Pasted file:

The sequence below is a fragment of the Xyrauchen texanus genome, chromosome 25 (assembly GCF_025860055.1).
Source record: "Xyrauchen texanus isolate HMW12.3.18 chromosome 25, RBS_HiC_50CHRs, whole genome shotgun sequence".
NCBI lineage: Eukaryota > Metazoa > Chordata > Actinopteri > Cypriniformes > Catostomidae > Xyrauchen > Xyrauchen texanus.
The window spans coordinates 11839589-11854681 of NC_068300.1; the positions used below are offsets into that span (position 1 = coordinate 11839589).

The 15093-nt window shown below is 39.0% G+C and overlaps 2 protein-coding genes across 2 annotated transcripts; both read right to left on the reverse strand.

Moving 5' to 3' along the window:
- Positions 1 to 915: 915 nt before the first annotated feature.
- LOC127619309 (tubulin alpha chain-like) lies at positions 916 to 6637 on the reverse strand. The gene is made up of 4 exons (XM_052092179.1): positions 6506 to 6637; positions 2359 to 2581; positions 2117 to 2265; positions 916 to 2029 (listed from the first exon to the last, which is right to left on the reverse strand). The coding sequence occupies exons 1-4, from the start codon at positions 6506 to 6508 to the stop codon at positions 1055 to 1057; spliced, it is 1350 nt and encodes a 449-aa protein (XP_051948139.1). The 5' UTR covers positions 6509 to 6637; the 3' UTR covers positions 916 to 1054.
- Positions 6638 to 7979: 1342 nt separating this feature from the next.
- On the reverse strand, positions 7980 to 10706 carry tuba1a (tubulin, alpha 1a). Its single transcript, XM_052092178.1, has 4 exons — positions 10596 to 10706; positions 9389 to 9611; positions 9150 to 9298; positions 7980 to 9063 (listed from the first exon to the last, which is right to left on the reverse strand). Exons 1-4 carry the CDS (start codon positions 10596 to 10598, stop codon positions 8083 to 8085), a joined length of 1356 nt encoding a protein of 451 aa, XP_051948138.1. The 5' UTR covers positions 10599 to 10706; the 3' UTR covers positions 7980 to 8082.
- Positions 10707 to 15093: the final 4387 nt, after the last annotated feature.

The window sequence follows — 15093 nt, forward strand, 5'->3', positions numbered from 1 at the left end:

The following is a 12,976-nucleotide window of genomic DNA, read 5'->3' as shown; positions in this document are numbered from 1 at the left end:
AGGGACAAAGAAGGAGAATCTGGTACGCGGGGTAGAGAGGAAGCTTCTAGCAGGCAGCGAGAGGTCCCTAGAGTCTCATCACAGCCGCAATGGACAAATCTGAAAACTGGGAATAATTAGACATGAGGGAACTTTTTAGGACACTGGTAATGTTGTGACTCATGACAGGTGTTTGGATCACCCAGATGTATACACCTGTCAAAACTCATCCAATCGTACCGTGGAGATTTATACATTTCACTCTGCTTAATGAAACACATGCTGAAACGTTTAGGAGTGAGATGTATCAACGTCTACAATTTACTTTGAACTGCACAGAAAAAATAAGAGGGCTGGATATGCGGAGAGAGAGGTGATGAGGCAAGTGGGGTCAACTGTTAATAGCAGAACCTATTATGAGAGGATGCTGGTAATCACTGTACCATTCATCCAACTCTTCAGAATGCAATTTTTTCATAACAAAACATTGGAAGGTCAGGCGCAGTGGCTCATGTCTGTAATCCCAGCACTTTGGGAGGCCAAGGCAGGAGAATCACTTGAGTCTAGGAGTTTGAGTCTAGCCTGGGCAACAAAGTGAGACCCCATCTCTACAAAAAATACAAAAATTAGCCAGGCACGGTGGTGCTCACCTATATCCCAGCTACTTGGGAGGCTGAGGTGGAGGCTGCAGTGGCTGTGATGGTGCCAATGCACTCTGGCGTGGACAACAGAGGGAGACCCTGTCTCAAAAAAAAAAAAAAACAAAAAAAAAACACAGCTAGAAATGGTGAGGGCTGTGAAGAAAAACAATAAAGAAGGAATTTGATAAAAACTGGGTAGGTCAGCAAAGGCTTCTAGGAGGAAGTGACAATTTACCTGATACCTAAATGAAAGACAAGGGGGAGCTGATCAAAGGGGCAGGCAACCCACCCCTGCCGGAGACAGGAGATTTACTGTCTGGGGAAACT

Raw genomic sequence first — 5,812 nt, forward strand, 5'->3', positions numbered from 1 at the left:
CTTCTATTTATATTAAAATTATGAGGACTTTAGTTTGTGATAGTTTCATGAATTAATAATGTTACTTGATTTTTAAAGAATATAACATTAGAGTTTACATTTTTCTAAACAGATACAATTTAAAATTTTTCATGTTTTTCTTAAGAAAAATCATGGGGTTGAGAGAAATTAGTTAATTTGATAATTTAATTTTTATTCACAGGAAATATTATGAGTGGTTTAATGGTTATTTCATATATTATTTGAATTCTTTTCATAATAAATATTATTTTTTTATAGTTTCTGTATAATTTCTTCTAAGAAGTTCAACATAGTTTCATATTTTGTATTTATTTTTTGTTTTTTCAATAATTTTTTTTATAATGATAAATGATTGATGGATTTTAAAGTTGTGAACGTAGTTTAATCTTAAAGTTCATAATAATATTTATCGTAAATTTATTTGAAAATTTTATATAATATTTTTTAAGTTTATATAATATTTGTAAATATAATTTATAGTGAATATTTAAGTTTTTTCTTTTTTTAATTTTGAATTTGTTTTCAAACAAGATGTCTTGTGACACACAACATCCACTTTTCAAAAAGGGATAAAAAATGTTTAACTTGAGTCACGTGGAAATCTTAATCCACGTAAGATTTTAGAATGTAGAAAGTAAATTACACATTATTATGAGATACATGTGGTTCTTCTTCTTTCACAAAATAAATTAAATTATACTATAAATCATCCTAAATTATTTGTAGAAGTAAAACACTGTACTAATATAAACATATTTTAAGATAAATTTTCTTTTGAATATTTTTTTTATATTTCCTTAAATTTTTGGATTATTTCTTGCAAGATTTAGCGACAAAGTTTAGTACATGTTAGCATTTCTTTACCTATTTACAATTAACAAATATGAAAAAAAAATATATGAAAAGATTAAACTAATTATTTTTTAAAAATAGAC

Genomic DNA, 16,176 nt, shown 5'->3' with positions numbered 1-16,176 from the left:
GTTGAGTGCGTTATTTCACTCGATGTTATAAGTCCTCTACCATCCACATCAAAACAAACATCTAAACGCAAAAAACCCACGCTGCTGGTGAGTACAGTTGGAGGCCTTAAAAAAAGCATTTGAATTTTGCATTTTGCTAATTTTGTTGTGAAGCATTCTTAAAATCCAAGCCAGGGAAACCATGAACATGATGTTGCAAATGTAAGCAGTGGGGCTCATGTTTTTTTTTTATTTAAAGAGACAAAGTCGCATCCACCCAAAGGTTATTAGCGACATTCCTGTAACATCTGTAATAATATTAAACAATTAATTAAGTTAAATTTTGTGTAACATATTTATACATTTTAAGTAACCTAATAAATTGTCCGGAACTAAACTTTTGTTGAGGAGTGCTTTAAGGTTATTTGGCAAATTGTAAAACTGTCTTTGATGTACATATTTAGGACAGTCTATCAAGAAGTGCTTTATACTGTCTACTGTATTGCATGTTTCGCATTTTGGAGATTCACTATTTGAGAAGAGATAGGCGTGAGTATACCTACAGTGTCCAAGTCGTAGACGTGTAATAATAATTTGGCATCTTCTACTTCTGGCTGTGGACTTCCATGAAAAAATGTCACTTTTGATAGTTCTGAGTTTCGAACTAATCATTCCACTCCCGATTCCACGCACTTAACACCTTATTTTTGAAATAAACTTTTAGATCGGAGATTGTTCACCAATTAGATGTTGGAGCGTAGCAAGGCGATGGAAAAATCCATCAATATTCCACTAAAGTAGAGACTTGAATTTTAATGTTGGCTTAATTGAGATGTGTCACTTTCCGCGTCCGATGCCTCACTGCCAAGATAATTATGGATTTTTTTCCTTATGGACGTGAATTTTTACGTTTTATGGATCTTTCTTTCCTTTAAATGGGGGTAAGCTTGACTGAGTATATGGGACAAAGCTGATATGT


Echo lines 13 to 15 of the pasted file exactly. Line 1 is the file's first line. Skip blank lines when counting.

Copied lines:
The following is a 12,976-nucleotide window of genomic DNA, read 5'->3' as shown; positions in this document are numbered from 1 at the left end:
AGGGACAAAGAAGGAGAATCTGGTACGCGGGGTAGAGAGGAAGCTTCTAGCAGGCAGCGAGAGGTCCCTAGAGTCTCATCACAGCCGCAATGGACAAATCTGAAAACTGGGAATAATTAGACATGAGGGAACTTTTTAGGACACTGGTAATGTTGTGACTCATGACAGGTGTTTGGATCACCCAGATGTATACACCTGTCAAAACTCATCCAATCGTACCGTGGAGATTTATACATTTCACTCTGCTTAATGAAACACATGCTGAAACGTTTAGGAGTGAGATGTATCAACGTCTACAATTTACTTTGAACTGCACAGAAAAAATAAGAGGGCTGGATATGCGGAGAGAGAGGTGATGAGGCAAGTGGGGTCAACTGTTAATAGCAGAACCTATTATGAGAGGATGCTGGTAATCACTGTACCATTCATCCAACTCTTCAGAATGCAATTTTTTCATAACAAAACATTGGAAGGTCAGGCGCAGTGGCTCATGTCTGTAATCCCAGCACTTTGGGAGGCCAAGGCAGGAGAATCACTTGAGTCTAGGAGTTTGAGTCTAGCCTGGGCAACAAAGTGAGACCCCATCTCTACAAAAAATACAAAAATTAGCCAGGCACGGTGGTGCTCACCTATATCCCAGCTACTTGGGAGGCTGAGGTGGAGGCTGCAGTGGCTGTGATGGTGCCAATGCACTCTGGCGTGGACAACAGAGGGAGACCCTGTCTCAAAAAAAAAAAAAAACAAAAAAAAAACACAGCTAGAAATGGTGAGGGCTGTGAAGAAAAACAATAAAGAAGGAATTTGATAAAAACTGGGTAGGTCAGCAAAGGCTTCTAGGAGGAAGTGACAATTTACCTGATACCTAAATGAAAGACAAGGGGGAGCTGATCAAAGGGGCAGGCAACCCACCCCTGCCGGAGACAGGAGATTTACTGTCTGGGGAAACT

Raw genomic sequence first — 5,812 nt, forward strand, 5'->3', positions numbered from 1 at the left: